Today there are a number of man made stones that come close to matching the appearance and characteristics of diamonds. Cubic zirconium (CZs) are less expensive and look more like diamonds than any other man made jewel. In fact, when looking at a stone with the naked eye, many gemologists have trouble telling diamonds and CZs apart. However, CZs are not as heat resistant as diamonds and can crack and burn at high temperatures. Also CZs scratch more easily, and with time they start to look worn. So how can a couple shopping for an engagement ring tell if the jewel they want to buy is a genuine diamond?
- To start with shop at a reputable jewelry store.
- Make sure that the stone you wish to purchase is graded by the Gemological Institute of America (rated for color, cut, carat, and clarity).
- Look at the stone’s setting. CZs are much cheaper than diamonds and usually affixed to an inexpensive setting. If the stone’s support appears loose, crooked, or unattractively placed, that maybe an indication it’s a CZ and not a diamond.
- Use the fog test. Diamonds are rapid conductors of heat, so if you breathe on one, the fog should dissipate immediately. Not so with CZs and other fake diamonds that may stay fogged for a couple of seconds.
- Now use a loupe (10x magnifier) to check for damage and imperfections in the stone. CZs, which are made by manufacturers, appear flawless, whereas most diamonds will have tiny imperfections. A diamond with no imperfections will sell for many thousands of dollars (ten to one hundred thousand dollars or more). So if the store is trying to sell you a flawless stone for two hundred dollars, for example, you can be sure it’s a CZ.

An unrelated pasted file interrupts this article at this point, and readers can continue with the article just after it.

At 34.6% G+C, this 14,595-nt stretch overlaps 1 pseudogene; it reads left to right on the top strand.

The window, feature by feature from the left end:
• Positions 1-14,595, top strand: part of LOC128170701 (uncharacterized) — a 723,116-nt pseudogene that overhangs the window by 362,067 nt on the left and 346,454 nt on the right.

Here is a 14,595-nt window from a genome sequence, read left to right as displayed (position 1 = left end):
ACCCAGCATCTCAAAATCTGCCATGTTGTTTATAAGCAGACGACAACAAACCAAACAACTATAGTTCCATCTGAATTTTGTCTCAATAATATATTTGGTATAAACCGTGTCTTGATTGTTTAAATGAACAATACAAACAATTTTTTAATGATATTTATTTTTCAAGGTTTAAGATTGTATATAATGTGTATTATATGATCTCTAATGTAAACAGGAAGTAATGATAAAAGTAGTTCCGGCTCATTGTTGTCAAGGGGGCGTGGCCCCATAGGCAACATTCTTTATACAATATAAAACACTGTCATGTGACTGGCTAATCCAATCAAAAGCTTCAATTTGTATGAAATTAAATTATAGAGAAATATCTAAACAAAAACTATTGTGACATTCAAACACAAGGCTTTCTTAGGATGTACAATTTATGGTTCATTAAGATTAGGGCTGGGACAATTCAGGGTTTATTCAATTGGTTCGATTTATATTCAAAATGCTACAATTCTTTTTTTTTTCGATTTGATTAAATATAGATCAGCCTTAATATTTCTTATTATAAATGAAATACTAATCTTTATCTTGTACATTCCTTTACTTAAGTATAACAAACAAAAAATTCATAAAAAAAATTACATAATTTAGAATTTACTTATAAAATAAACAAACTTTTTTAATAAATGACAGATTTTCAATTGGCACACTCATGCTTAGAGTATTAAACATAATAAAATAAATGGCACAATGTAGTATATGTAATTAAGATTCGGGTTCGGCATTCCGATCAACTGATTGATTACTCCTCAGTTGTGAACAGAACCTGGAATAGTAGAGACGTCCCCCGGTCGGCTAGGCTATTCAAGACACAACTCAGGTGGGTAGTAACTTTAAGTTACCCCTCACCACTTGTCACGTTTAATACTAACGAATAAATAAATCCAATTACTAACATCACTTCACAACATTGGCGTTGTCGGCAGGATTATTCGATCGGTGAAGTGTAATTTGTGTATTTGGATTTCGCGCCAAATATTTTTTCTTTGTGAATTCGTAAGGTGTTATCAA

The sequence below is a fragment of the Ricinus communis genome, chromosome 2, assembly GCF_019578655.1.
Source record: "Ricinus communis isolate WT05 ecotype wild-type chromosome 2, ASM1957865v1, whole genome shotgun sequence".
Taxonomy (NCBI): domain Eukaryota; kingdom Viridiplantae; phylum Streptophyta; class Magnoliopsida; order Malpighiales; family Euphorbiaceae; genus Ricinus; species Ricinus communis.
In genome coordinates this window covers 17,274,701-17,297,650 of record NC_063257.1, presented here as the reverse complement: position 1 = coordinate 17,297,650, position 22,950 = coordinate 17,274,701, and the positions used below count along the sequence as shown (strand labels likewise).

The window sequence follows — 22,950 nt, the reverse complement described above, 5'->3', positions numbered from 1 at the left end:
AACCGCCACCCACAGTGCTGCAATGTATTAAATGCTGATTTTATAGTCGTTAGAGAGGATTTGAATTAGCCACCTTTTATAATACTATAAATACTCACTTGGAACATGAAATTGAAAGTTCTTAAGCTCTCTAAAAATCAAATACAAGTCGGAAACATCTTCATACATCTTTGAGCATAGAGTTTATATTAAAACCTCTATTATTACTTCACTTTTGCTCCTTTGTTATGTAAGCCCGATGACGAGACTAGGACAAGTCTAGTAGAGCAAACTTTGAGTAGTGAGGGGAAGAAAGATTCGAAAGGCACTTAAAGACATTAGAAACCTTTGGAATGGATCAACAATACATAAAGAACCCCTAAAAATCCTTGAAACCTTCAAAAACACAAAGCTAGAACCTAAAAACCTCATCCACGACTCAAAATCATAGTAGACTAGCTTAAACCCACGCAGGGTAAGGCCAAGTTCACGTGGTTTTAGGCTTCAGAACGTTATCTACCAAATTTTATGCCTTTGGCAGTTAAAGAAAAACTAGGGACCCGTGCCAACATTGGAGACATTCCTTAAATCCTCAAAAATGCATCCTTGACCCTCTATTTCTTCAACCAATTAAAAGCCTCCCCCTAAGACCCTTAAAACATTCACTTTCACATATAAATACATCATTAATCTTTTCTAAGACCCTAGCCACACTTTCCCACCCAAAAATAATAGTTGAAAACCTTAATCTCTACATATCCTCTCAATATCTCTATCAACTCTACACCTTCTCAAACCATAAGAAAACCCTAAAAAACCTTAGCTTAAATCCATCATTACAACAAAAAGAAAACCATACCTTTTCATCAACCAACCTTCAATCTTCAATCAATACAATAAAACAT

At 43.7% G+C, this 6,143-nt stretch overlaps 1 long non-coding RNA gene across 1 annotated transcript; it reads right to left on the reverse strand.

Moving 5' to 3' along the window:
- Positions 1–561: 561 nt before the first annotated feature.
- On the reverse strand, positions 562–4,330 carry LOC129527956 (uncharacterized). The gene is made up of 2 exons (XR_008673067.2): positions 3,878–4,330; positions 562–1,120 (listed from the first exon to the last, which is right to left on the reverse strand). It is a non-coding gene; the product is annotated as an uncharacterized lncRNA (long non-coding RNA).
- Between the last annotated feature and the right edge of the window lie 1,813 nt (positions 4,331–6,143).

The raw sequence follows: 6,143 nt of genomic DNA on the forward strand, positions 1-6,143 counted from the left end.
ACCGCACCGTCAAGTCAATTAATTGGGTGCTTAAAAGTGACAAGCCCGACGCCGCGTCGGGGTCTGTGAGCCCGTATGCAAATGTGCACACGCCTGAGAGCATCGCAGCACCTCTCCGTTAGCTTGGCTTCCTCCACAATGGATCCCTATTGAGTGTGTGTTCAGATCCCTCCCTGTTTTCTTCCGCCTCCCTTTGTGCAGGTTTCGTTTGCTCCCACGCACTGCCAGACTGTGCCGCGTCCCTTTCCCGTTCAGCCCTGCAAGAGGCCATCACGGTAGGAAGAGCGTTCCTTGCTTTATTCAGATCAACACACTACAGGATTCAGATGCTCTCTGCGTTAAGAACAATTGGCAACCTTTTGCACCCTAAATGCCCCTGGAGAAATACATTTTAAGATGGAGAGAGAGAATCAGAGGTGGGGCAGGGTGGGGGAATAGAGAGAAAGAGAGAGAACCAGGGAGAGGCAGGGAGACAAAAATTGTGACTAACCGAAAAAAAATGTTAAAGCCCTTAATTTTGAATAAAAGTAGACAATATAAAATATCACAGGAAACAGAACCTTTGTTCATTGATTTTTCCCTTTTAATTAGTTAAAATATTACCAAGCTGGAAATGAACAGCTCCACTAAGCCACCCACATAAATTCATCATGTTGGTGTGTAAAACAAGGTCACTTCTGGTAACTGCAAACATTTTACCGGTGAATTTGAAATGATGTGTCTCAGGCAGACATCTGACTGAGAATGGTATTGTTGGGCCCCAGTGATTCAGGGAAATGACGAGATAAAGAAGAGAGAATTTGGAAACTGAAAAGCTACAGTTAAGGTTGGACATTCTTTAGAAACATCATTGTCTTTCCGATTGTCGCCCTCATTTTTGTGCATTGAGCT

- While examining the stone under a loupe, look at the facet edges. If it’s a diamond, you will see that the facets have sharp edges. If it’s a CZ, on the other hand, the facets will have rounded edges.
- Next do the ultraviolet test. Most diamonds (except the most expensive) will glow a shade of blue under ultraviolet light. CZs, on the other hand, will glow no color or many colors.
- Now look at how the stone refracts light. Diamonds refract light into contrasting shades of grey, whereas CZs refract light into multi-colored rays. Many diamonds do display some colored reflections, due to inclusions (the diamond’s fire); however, if the stone you are examining has all the colors of the rainbow, it’s likely a CZ.
- Because of the many ways in which a diamond refracts and internally reflects light, it should not be transparent. If you turn a diamond upside down and hold it over print, you shouldn’t be able to read the letters. Not so with a CZ.
If you’re really stumped about a stone, get a second opinion from a jeweler whom you trust.
CZ comes closer than any other gem material to matching the characteristics of a diamond
Most people, even trained gemologists, cannot tell the difference between diamond and CZ, with the naked eye.
CZ appears to have slightly less brilliance (or sparkle) than a diamond, and more fire, or flashes of color.
In addition, cubic zirconia is not as resistant to heat as diamonds and can easily crack and burn under high temperature.
Since cubic zirconia scratches more easily, with time, it starts to look worn.
You should also keep in mind that this stone is more brittle than diamond and i
CZ and diamonds can both be colorless, or they can be tinted with yellow, pink, blue, or another tone
f you take a close look at a diamond’s facets, you will notice that their edges are very sharp.
In contrast, the facets of a cubic zirconia stone have smoother and rounder edges.
Since cubic zirconia is cheap, it is also often set in cheap mountings.
Jewelers usually have diamond testers, which are small electronic devices that can detect Zirconia, and if you ask to have your stone tested, you can find out the truth immediately, for a small fee.
- Understand Diamond Quality: Couples who know how to judge stonequality by the four Cs — color, cut, carat, and clarity as defined by the Gemological Institute of America — are less likely to be fooled by false gems because they can immediately discern poor quality imitations.
- Work with Reputable Jewelers: A well-respected jeweler who can answer detailed questions is less likely to be involved with fake diamonds and shady deals.